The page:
The cancer society of Belize held its annual symposium today. It is an event held each year in the effort to highlight cancer prevention, care and treatment as well as bringing awareness to the various forms of cancer and their causes. Love News attended a portion of the symposium and had the opportunity to speak with the President of the Belize Cancer Society, Laura Tucker-Longsworth.


“Today is our annually cancer care symposium; the Belize Cancer Society has for a number of years now make this a highlight of our cancer awareness month where we target health professionals; we bring them together along with people interesting in the community to review and look at different topics that’s really important in terms of providing services not necessary cancer care services but health care services to those persons who may become impacted by cancer. What we are particularly looking at is how do we engage our health professionals in adopting a different way of health care delivery services that we do not end up with missed opportunities; when somebody enters the door, enter a primary health care setting like Cleopatra White, a clinic in Orange walk or Dangriga, public facility where they treat that person as a whole person. When last have you been screened; whether it’s for a fever or cold; when last have you been screened? Do you have a family history of cancer? How are you doing with your diet and so on and that’s the purpose. We want to really stimulate discussion and interests in really getting all of us engaged in not only wellness check but also in early detection screening.”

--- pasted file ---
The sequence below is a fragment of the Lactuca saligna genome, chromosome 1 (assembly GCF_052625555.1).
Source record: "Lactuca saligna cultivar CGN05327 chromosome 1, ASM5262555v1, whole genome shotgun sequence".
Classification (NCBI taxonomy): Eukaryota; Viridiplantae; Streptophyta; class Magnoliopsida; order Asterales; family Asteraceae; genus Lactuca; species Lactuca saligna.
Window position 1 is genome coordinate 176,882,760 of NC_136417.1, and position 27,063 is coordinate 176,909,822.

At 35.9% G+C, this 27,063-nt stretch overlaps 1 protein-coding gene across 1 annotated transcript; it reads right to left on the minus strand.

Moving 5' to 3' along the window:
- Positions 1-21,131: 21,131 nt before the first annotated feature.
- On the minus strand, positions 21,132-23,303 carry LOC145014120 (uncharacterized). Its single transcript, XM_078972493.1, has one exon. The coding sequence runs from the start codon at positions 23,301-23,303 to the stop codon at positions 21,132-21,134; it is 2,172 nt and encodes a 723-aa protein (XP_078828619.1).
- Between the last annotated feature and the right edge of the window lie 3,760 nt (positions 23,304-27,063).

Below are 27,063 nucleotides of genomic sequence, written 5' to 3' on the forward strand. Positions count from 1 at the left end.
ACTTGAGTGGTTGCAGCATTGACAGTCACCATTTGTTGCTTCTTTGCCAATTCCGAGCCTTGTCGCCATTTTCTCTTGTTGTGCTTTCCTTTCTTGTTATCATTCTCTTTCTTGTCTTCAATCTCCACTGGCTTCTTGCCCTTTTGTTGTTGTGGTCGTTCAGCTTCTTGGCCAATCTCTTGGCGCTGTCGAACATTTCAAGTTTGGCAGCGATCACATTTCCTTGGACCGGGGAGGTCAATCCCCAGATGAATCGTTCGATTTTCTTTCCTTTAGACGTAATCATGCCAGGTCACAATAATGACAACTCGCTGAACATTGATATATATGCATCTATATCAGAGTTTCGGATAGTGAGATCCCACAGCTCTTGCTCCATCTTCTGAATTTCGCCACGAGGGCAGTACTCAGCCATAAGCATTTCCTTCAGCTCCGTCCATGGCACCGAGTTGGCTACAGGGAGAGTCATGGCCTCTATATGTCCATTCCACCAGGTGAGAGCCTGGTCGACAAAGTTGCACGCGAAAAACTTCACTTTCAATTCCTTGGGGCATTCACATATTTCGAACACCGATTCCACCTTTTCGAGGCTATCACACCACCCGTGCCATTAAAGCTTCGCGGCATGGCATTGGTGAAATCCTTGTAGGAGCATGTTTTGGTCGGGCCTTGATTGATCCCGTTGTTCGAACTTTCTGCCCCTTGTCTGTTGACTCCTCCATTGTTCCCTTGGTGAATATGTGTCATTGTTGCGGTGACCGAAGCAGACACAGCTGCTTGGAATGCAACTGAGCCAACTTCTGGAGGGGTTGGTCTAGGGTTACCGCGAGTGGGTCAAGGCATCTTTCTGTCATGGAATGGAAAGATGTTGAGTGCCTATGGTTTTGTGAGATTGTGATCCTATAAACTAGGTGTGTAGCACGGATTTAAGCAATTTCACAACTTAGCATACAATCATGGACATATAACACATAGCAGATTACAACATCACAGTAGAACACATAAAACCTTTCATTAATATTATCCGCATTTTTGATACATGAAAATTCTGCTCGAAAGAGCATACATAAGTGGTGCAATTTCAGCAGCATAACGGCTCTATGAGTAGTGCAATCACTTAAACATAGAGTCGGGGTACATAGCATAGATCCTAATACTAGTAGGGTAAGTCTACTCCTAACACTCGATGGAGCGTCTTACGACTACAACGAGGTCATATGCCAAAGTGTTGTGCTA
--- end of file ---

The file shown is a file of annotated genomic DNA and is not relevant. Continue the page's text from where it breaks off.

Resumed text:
Today’s symposium was held with a focus on improving men’s health and survivorship through global strategies for the prevention, early detection and control of cancer. According to Longsworth, they are trying to reach out particularly to men since a number of males do not go in for their regular checkups.